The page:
Whether you’re playing the blues, or any other type of music, the importance of guitar warm up exercises must not be underestimated. I’m often asked by students what blues guitar warm up and drills I can recommend, or what heavy metal scales are good for warming up your fingers before a performance. My answer is to say, “Hold on a second”, don’t forget to warm up even before you pick up your guitar!” And this is my advice to everyone. Always start off with a few joint rotations and stretches before moving on to playing a guitar warmup – whether you choose to play some blues guitar warm up and drills or any other kind of exercise, I always recommend loosening your fingers and arms off first.
The Importance of a Warmup
So what’s this about special guitar exercises and a warm up for guitar playing? It’s not like it’s the most strenuous pastime on earth and I can’t say I get all out of breath or “feel the burn” like down at the gym. So why do I need to warm up?
Simple. To prevent injury and to improve your coordination, accuracy and ensure you can put in a good practice session without paying for it later, you should always start your practice with some gentle guitar exercises to warm up your fingers, wrists etc.
Use these simple guitar exercises in your warmup each time you play and you’ll really feel the benefit.
A friend of mine used to play without a warm up all the time and one day, after half an hour of intense practice (he was trying to nail a particular lead part and playing the same section over and over) his whole hand cramped up. He literally had to prise his fingers away from the fretboard using his other hand. Man, did he learn his lesson! He now warms up carefully with a few guitar exercises before each playing session. And it’s a good job too, because the consequences of not warming up can be dire. My first guitar teacher was was a busy composer and session musician who often had no time for a proper warm up, and he paid the price big time. After years of playing he developed tendinitis in his left hand, which pretty much meant he could no longer fret properly. He was faced with a stark choice, either learn how to play left handed or give up his beloved guitar altogether. He chose to learn to play left handed, which he found incredibly frustrating and, even after years and years of trying, he never reached the standard he was at playing right handed before.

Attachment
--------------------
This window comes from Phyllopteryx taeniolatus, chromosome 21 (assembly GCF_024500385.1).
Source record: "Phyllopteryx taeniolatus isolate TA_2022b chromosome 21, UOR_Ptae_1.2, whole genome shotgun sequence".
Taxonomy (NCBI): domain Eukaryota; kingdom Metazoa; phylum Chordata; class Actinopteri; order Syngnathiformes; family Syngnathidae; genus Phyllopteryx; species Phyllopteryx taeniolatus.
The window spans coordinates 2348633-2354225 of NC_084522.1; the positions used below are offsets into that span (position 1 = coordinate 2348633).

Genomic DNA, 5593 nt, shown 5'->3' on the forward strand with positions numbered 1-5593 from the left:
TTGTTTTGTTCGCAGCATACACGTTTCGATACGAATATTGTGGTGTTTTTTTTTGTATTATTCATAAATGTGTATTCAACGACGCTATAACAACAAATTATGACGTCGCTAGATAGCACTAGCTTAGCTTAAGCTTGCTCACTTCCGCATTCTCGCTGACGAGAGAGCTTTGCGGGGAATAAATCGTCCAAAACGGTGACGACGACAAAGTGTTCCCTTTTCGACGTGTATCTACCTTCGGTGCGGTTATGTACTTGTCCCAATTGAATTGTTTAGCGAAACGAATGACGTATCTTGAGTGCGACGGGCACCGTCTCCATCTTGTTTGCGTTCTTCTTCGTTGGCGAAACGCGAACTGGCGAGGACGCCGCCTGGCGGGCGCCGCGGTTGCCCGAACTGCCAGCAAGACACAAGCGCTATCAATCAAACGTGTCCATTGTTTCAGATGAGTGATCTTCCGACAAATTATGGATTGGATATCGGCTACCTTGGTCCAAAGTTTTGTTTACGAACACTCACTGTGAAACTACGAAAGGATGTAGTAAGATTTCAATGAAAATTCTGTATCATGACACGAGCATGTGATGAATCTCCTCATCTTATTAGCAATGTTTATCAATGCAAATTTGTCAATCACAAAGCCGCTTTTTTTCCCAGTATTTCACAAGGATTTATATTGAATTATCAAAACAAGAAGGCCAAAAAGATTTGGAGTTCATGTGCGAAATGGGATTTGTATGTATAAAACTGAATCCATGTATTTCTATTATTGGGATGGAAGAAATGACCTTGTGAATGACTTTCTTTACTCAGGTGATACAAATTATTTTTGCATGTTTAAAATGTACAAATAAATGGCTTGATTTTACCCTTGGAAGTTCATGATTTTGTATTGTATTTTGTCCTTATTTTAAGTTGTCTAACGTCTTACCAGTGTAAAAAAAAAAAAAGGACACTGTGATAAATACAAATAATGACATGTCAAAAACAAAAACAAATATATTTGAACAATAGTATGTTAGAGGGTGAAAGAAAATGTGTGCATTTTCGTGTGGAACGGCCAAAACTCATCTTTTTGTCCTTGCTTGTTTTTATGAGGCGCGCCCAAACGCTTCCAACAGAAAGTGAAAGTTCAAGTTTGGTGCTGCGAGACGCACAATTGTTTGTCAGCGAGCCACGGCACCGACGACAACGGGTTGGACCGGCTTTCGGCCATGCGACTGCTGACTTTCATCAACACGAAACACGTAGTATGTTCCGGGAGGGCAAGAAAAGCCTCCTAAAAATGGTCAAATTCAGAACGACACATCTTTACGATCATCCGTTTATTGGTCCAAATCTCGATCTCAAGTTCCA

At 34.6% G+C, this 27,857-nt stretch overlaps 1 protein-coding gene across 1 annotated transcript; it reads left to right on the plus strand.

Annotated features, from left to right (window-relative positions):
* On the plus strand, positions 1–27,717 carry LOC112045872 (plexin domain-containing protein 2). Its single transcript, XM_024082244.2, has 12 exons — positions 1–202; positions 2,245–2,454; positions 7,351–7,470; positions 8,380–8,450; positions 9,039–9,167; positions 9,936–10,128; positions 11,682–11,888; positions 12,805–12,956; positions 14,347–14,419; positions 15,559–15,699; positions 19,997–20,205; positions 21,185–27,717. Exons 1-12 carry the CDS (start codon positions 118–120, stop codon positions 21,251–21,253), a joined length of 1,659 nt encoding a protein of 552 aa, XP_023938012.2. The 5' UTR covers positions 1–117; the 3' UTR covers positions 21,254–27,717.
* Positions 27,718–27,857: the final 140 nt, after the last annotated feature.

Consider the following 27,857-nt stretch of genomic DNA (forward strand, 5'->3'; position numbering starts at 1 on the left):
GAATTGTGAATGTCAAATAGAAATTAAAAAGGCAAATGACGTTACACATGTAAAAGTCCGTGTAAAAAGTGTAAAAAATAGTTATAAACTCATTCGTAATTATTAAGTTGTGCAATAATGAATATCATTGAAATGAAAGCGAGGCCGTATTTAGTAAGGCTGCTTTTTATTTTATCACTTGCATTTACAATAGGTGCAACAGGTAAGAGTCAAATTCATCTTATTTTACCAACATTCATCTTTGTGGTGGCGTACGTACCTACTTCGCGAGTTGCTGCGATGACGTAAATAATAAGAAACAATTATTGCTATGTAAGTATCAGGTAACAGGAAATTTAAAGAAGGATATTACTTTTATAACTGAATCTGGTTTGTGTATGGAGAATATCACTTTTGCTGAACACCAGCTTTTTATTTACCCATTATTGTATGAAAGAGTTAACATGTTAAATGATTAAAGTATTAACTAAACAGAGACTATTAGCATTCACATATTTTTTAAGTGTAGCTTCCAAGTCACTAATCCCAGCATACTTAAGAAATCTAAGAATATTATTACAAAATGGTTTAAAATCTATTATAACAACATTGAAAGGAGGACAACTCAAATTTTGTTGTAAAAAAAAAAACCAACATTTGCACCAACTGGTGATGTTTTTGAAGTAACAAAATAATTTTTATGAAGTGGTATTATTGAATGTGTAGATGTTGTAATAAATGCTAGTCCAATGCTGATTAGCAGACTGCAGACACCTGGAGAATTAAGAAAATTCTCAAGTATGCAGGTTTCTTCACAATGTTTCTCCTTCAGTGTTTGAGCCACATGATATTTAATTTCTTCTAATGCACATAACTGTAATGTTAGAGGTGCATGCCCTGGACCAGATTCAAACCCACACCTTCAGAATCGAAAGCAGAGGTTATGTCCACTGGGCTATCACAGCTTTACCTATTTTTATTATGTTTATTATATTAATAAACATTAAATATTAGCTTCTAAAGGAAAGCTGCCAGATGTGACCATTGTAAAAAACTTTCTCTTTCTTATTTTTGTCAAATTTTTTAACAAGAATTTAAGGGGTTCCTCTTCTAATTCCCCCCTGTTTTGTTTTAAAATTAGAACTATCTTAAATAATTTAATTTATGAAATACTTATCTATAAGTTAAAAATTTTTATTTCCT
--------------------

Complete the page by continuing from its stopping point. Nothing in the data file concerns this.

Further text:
So be warned – warm up with some simple guitar exercises before each time you play!
So what guitar exercises do I recommend? Well, I like to start with some joint rotations and stretching (bear with me here, I know this sounds like a gym class, but the principles are exactly the same). I like to do a few shoulder rotations and elbow rotations before rotating my wrists and finally moving my fingers.
Don’t go mad with this, you’re just getting the circulation going so 10 times in each direction with the rotations is enough. For the fingers, I’ll make a gentle fist and open my hands a few times until they feel loose and slightly warm.
After that, a few stretches are a good thing to do. Simply pull each finger in turn gently back and hold the stretch for a count of 6. You can also gently spread your fingers apart with your other hand to increase their reach on the fretboard.
Now shake of your arms and fingers gently and you’re ready to continue your warm up some guitar exercises on the guitar itself.
There are many, many guitar exercises that you can incorporate into your warm up. I usually start off by playing a few open chords to get my fingers used to the different positions on the neck. Then a few bits of lead – playing scales is a good guitar exercise. Finally, I’ll play some barre chords in different positions up and down the neck and using different shapes (major, minor, seventh etc). This not only warms up my fretting hand but gives the strumming hand some gentle exercise too. If you feel tightness or tiredness in your hands during the warm up, simply stop for a few seconds and then ease back in gently.
Gradually build up the intensity of your playing over the course of about 3 to 5 minutes.
That’s it – if you warm up with these guitar exercises before each practice session, you’ll be ready to play anything.